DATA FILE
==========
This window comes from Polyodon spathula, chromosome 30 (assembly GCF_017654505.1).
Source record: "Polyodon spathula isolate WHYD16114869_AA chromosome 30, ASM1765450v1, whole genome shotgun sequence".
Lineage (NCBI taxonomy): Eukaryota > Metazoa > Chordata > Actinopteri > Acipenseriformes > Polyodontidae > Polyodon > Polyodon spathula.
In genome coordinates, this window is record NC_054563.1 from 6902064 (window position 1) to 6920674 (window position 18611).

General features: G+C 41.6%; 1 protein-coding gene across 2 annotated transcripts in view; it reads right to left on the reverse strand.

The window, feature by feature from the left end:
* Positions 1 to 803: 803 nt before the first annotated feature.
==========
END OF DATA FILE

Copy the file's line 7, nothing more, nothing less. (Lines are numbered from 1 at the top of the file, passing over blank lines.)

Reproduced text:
* Positions 1 to 803: 803 nt before the first annotated feature.